I was surprised today when I saw how high the floodwaters were. It occurred to me that many times, we don’t realize how circumstances have overwhelmed or challenged us. Certainly with my hospice patients and their families, the overwhelming grief and worry piles up higher and higher, and many times we might not  realize how difficult things have been.

So, I took a little self assessment, just to remind myself where I needed some relief, and where perhaps, the floodwaters or stressors are taxing me more than I realize. 

Flood zone. Lake Needwood. Photo credit: Rev. Deb Vaughn
Flood zone. Lake Needwood. Photo credit: Rev. Deb Vaughn

Maybe you’re in a “flood zone” of sorts right now. Take a moment. Breathe deeply. Say a prayer. Find some refreshment for your heart and courage for your soul. 

You are a beloved creation of God. You’re worth it.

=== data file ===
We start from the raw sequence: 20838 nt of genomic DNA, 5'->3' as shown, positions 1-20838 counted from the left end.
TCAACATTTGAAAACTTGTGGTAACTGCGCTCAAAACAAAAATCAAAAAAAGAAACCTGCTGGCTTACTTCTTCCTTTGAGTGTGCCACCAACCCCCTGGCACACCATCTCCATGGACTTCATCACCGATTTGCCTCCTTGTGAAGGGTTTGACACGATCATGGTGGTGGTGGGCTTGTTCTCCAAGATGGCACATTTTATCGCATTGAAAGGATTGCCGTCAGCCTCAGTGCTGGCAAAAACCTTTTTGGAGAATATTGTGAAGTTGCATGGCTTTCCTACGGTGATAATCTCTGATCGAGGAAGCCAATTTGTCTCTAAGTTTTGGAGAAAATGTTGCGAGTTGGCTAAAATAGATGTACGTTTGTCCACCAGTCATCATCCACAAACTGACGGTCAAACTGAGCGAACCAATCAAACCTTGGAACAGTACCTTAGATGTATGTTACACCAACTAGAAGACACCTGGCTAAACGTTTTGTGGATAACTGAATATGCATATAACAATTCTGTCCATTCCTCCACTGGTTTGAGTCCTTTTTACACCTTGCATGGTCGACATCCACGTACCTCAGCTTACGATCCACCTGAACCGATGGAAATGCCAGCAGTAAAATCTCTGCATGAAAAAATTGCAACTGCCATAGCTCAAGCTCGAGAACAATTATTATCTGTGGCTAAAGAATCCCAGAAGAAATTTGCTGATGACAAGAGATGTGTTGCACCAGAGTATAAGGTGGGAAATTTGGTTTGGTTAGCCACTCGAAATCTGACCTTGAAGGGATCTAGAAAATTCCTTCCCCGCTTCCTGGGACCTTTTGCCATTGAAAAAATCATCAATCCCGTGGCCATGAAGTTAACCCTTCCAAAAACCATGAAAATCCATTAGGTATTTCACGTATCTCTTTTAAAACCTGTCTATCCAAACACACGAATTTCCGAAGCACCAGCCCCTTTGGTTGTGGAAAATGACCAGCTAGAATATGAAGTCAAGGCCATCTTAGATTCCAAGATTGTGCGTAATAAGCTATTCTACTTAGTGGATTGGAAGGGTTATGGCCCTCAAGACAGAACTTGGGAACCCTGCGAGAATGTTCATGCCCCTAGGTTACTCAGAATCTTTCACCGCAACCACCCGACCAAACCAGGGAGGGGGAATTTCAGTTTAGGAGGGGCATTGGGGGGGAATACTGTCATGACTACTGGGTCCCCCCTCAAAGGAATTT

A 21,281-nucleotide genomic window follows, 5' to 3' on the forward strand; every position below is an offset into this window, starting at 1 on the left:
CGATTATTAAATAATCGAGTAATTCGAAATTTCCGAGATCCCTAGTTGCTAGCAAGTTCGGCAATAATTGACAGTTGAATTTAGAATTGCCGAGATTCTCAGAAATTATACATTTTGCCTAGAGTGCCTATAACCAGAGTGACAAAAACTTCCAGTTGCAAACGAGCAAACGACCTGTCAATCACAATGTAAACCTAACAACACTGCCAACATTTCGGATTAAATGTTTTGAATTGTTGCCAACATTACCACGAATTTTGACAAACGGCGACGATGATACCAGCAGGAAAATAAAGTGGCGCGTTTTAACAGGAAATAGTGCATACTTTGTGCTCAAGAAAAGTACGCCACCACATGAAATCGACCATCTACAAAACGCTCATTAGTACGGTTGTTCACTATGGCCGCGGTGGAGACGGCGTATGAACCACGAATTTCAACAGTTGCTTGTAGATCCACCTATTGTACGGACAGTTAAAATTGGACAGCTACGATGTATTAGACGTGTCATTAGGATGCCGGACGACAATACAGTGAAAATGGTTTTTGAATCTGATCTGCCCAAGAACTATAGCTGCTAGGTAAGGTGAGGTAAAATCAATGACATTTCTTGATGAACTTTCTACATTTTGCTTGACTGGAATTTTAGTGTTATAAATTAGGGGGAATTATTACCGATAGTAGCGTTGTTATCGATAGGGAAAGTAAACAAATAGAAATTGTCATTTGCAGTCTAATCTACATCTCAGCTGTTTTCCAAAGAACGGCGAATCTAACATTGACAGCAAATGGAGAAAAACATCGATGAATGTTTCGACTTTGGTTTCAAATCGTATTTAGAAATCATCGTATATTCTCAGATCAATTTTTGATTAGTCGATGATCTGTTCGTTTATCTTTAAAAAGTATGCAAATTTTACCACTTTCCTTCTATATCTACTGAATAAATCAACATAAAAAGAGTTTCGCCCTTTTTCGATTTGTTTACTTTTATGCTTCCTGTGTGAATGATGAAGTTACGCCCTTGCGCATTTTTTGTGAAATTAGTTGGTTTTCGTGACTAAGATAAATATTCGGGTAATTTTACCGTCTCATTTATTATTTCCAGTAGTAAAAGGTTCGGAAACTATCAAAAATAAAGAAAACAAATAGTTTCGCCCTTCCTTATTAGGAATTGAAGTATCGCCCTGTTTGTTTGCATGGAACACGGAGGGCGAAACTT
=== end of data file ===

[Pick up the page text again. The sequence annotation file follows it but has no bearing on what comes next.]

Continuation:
In our chaplain’s office, we have a small corner for reflection and prayer. There’s a hand labyrinth, some prayer stones to hold as you meditate, and a bowl of memorial rocks. There’s also a small electric candle and a book of prayers.

Some weeks, I need to spend more time in reflection and recovery when a patient dies. Yes, I am a hospice chaplain. And yes, this is part of the work that I do. But depending on a number of factors, it can be harder than usual when I see the notification come across on my email. Logistically, sometimes I can’t be present at the time of death because I’m caring for another patient, another family.

This week I said good-bye to two lovely patients. Yes, they were in hospice and it wasn’t unexpected. But it was still a loss for their families. I heard their stories and their dreams. I felt their grief bubble up, and tried to keep my own feelings checked so that I could help them experience and process their own. I focused on their sources of hope and faith, on the places where they see The Eternal One at work.

And then, I needed to sit with my own feelings, and rest in my own faith. I accept that beauty comes with pain, and joy will come in the morning. I pray and breathe. And… Remember.

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Don’t run away from grief, o soul,
Look for the remedy inside the pain,
because the rose came from the thorn
and the ruby came from a stone.


Blessed be.